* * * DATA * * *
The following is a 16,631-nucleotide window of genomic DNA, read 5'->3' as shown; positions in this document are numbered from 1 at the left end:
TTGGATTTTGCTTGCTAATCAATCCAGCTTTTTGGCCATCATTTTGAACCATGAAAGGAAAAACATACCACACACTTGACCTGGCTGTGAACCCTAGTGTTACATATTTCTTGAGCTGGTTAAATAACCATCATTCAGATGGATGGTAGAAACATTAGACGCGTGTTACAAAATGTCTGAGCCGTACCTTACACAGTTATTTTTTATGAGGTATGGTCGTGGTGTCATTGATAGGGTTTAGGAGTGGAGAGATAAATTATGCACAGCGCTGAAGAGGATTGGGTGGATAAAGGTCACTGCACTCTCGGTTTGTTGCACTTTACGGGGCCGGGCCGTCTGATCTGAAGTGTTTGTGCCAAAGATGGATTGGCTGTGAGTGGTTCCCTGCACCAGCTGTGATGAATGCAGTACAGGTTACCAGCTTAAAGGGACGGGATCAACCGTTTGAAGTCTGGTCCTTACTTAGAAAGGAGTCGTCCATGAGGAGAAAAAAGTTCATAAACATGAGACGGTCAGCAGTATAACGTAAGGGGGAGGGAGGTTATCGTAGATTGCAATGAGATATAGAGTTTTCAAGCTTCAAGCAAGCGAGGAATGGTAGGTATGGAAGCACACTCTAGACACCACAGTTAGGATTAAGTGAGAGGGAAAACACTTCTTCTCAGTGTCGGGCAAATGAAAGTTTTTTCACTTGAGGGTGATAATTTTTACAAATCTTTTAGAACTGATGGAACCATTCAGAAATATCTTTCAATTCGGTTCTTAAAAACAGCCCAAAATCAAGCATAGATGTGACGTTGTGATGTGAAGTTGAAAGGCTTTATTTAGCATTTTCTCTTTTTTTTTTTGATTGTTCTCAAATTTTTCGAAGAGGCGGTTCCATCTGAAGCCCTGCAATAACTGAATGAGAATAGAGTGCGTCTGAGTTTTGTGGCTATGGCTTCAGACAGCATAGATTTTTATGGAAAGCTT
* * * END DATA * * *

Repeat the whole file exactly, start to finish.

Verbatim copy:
The following is a 16,631-nucleotide window of genomic DNA, read 5'->3' as shown; positions in this document are numbered from 1 at the left end:
TTGGATTTTGCTTGCTAATCAATCCAGCTTTTTGGCCATCATTTTGAACCATGAAAGGAAAAACATACCACACACTTGACCTGGCTGTGAACCCTAGTGTTACATATTTCTTGAGCTGGTTAAATAACCATCATTCAGATGGATGGTAGAAACATTAGACGCGTGTTACAAAATGTCTGAGCCGTACCTTACACAGTTATTTTTTATGAGGTATGGTCGTGGTGTCATTGATAGGGTTTAGGAGTGGAGAGATAAATTATGCACAGCGCTGAAGAGGATTGGGTGGATAAAGGTCACTGCACTCTCGGTTTGTTGCACTTTACGGGGCCGGGCCGTCTGATCTGAAGTGTTTGTGCCAAAGATGGATTGGCTGTGAGTGGTTCCCTGCACCAGCTGTGATGAATGCAGTACAGGTTACCAGCTTAAAGGGACGGGATCAACCGTTTGAAGTCTGGTCCTTACTTAGAAAGGAGTCGTCCATGAGGAGAAAAAAGTTCATAAACATGAGACGGTCAGCAGTATAACGTAAGGGGGAGGGAGGTTATCGTAGATTGCAATGAGATATAGAGTTTTCAAGCTTCAAGCAAGCGAGGAATGGTAGGTATGGAAGCACACTCTAGACACCACAGTTAGGATTAAGTGAGAGGGAAAACACTTCTTCTCAGTGTCGGGCAAATGAAAGTTTTTTCACTTGAGGGTGATAATTTTTACAAATCTTTTAGAACTGATGGAACCATTCAGAAATATCTTTCAATTCGGTTCTTAAAAACAGCCCAAAATCAAGCATAGATGTGACGTTGTGATGTGAAGTTGAAAGGCTTTATTTAGCATTTTCTCTTTTTTTTTTTGATTGTTCTCAAATTTTTCGAAGAGGCGGTTCCATCTGAAGCCCTGCAATAACTGAATGAGAATAGAGTGCGTCTGAGTTTTGTGGCTATGGCTTCAGACAGCATAGATTTTTATGGAAAGCTT